Signal Denoising

Thresholding is a technique used for signal and image denoising. The discrete wavelet transform uses two types of filters: (1) averaging filters, and (2) detail filters. When we decompose a signal using the wavelet transform, we are left with a set of wavelet coefficients that correlates to the high frequency subbands. These high frequency subbands consist of the details in the data set. If these details are small enough, they might be omitted without substantially affecting the main features of the data set. Additionally, these small details are often those associated with noise; therefore, by setting these coefficients to zero, we are essentially killing the noise. This becomes the basic concept behind thresholding-set all frequency subband coefficients that are less than a particular threshold to zero and use these coefficients in an inverse wavelet transformation to reconstruct the data set.

After implementing the double-density DWT, and double-density complex DWT for 1-D signals, we can develop two different methods using these DWTs to remove noise from an image. The double-density DWT method will be discussed first.

## 1. 1-D Double-Density DWT Thresholding Method

#### 1-D DOUBLE-DENSITY THRESHOLDING METHOD

```function y = double_S1D(x,T)

% x: noise signal
% T: threshold

[af, sf] = filters1;
J = 4;
w = double_f1D(x,J,af);
% loop through scales
for j = 1:J
% loop through subbands
for s = 1:2
w{j}{s} = soft(w{j}{s},T);
end
end
y = double_i1D(w,J,sf);
```

This program takes as input two parameters, one of which is the noisy input signal (to be thresholded) and the other of which is the threshold point. A sample noisy signal is shown below, whose length is 512. To denoise the signal, we first take the forward double-density DWT over four scales. Then a denoising method, knows as soft thresholding, is applied to the wavelet coefficients though all scales and subbands. The soft thresholding method sets coefficients with values less than the threshold T to 0, then subtracts T from the non-zero coefficients. After performing soft thresholding, we take the inverse wavelet transform of the new wavelet coefficients.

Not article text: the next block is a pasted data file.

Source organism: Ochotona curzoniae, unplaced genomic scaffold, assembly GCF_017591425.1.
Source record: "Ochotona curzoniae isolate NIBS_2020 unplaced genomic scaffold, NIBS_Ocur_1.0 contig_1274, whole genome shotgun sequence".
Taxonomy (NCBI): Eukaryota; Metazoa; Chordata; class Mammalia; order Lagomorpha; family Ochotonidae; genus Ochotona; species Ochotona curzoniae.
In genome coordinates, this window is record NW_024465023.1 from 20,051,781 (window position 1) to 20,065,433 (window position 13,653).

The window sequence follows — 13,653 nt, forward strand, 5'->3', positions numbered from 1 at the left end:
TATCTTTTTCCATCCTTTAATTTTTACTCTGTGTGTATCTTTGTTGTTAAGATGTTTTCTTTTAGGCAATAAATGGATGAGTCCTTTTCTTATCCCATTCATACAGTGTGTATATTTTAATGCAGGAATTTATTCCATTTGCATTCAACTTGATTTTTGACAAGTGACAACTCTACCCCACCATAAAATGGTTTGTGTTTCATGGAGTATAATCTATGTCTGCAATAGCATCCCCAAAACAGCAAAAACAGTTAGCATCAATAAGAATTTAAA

Figure 13.   Noisy 1-D Signal.

The following section of MATLAB code shows how to convert an image to a double data type (for compatibility with MATLAB), how to create a noisy signal, and display the denoised signal after applying the 1-D double-density DWT method. Note that we use a threshold value of 25, which is the optimal threshold point for this case. Later, we will illustrate how to find the optimal threshold value.

#### EXAMPLE (NOISE REMOVAL USING THE 1-D DOUBLE-DENSITY DWT METHOD)

```>> s1 = double(imread('peppers.jpg')); % load image as a double
>> s = s1(:,4,3);		       % convert 3-D image to a 1-D signal
>> subplot (3,1,1), plot(s)	       % plot the original signal
>> title('Original Signal')
>> x = s + 20*randn(size(s));	       % add Gaussian noise to the signal
>> subplot (3,1,2), plot(x)	       % plot the noisy signal
>> title('Noisy Signal')
>> T = 25;			       % choose a threshold of 20
>> y = double_S1D(x,T);		       % denoise the noisy signal using
% double-density DWT
>> subplot(3,1,3), plot(y)	       % display the denoised signal
>> title('Denoised Signal')
```

The double-density DWT method results in the following denoised signal (Figure 9).

Figure 14.   Denoised Signal By Double-Density DWT Denoising Method.